Federal Housing Administration home mortgages (FHA) have become an extremely popular choice recently for Americans looking to buy a new home, or refinance an existing home. In fact, according to the FHA, the total volume of FHA loans has reportedly tripled in the last year alone – but why? In recent years, the FHA has made some important policy changes in order to be more competitive. These changes, along with the effects of the subprime collapse and the subsequent credit crunch on the mortgage and financial markets, have combined to make FHA a valuable option for many Americans, especially first-time home buyers, borrowers with less-than-perfect credit, and borrowers with adjustable rate mortgages. In this article, we'll discuss four specific changes that have turned the tide for FHA loans, and why you might want to take a closer look at this valuable option when you're buying or refinancing a home. But first, let's examine why FHA loans fell out of favor in the first place.

Since 1934, the FHA has helped some 34 million Americans become homeowners. In 1965, the FHA became part of the Department of Housing and Urban Development (HUD) and would go on to become the largest insurer of mortgages in the world. By 2001, the FHA simply could not compete as a proliferation of exotic and subprime mortgage products and easy access to credit helped homeownership levels in America jump to record levels as the housing boom was in full swing. It wasn't until late 2006 that the FHA began reviewing and changing its policies in any meaningful way – just in time for the subprime market collapse and the turn in the real estate market.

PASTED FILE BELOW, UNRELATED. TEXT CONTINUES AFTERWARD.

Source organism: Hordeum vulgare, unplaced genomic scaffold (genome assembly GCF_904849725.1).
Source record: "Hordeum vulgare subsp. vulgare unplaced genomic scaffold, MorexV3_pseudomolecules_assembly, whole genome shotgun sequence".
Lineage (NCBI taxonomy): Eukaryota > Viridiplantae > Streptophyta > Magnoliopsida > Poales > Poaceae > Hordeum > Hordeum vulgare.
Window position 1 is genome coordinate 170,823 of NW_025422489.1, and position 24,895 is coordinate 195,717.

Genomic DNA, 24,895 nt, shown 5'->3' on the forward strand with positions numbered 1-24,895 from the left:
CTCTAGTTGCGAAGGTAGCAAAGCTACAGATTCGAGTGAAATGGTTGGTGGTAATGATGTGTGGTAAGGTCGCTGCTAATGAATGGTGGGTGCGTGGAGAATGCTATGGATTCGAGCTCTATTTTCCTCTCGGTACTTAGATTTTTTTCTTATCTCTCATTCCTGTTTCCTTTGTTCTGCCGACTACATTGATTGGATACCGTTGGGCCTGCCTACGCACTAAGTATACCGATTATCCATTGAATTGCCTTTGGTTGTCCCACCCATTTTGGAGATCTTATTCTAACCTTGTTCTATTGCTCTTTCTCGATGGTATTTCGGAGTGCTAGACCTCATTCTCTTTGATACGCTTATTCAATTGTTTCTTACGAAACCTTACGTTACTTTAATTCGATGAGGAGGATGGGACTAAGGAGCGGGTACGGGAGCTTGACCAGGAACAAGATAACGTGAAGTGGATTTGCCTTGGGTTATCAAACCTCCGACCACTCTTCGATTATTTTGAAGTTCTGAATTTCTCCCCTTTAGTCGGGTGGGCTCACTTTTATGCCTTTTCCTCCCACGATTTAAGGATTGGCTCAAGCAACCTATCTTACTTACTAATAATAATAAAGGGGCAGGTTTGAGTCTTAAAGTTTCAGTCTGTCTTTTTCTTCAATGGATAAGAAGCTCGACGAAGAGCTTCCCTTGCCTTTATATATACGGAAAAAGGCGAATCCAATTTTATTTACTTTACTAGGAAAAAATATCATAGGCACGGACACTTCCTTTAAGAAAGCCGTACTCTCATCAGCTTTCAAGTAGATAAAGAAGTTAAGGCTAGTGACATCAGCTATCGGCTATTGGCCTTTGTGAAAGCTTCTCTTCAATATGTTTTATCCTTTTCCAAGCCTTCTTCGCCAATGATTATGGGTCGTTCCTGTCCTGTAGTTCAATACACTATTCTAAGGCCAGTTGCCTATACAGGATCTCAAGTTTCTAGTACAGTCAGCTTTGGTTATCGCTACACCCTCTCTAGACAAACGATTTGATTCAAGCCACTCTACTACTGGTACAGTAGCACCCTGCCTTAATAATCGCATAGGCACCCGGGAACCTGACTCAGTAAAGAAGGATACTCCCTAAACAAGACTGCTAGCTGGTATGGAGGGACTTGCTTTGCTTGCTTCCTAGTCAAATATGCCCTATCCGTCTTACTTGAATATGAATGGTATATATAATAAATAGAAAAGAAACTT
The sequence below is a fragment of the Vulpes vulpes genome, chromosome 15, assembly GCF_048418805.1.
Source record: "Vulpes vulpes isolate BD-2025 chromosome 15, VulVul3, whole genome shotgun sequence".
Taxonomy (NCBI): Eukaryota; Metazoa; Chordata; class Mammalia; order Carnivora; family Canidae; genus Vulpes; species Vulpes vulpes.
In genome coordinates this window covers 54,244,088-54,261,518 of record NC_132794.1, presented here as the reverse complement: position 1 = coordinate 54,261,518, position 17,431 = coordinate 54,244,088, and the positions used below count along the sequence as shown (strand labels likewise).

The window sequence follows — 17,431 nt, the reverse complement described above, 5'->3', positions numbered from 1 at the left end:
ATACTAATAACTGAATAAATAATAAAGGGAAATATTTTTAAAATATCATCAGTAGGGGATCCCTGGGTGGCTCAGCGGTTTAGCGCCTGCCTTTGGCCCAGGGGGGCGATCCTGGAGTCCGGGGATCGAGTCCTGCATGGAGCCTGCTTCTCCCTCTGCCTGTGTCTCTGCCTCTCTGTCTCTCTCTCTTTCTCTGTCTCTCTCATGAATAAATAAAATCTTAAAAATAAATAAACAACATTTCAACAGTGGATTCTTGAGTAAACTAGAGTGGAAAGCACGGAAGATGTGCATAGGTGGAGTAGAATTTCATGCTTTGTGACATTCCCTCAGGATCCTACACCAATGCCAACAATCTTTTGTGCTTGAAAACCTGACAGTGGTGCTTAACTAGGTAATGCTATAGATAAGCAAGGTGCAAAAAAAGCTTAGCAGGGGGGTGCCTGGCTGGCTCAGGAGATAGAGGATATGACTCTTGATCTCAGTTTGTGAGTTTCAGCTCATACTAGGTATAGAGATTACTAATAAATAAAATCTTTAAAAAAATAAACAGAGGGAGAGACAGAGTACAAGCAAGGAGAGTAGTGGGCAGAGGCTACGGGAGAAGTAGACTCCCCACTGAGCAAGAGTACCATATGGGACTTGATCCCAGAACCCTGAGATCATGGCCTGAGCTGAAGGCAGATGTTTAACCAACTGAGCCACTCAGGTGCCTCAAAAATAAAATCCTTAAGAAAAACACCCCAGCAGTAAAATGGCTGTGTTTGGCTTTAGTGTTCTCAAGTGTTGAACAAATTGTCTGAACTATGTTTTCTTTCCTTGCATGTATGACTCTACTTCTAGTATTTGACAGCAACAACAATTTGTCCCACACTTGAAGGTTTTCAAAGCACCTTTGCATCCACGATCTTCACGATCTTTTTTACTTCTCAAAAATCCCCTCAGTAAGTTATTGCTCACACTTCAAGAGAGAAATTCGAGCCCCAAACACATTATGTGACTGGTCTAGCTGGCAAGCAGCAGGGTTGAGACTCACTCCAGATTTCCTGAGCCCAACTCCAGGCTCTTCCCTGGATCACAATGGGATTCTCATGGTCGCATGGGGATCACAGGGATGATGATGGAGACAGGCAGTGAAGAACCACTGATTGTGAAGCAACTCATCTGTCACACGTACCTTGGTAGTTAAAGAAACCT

Congress passed the Stimulus Act of 2008, which did more than just provide rebate checks. It also temporarily increased FHA loan limits in many regions of the U.S. And with that, FHA loans were back in business. But what about those other policies that made FHA loans less attractive in the past? Well, the FHA drastically changed its appraisal and fee negotiating policies, making it much more competitive, and much better for both buyers and sellers. The FHA also made other changes that allowed 1) sellers to finance all of the buyer's costs to close, 2) homeowners to take cash out up to 95% of the home's value, and 3) homeowners to consolidate a 1st and 2nd loan up to 97% of the home's value. Because of these and other features, FHA loans in many cases are actually a little bit cheaper for the borrower. Also, because FHA loans are federally insured, they tend to trade at a higher premium in the secondary market, and consequently, lenders can often charge a lower rate. Most importantly, FHA loans are not FICO-score driven. Borrowers can have a lower score than other products and still qualify for a good rate. FHA loans also require as little as 3.5% down and, at the time that this article is being written, FHA loans allow down payment assistance programs, which allow the seller to cover the buyer's down payment and closing costs. This means borrowers, especially first-time buyers, or move-up buyers with limited funds, have a real opportunity to get into a home with little or no cash at closing. For sellers, this means you can offer concessions that make marketing your home much more attractive without having to lower the price of your home again. In many regions of the U.S., FHA loans have not been utilized for years, so a lot of real estate agents and mortgage originators aren't familiar with this great resource. But, if you or someone you know is thinking about buying or refinancing a home, don't miss out on this temporary opportunity. Give us a call at Florida Mortgage Specialists and we'll provide a credit review and see if an FHA Home Mortgage Loan is right for your financial goals and needs.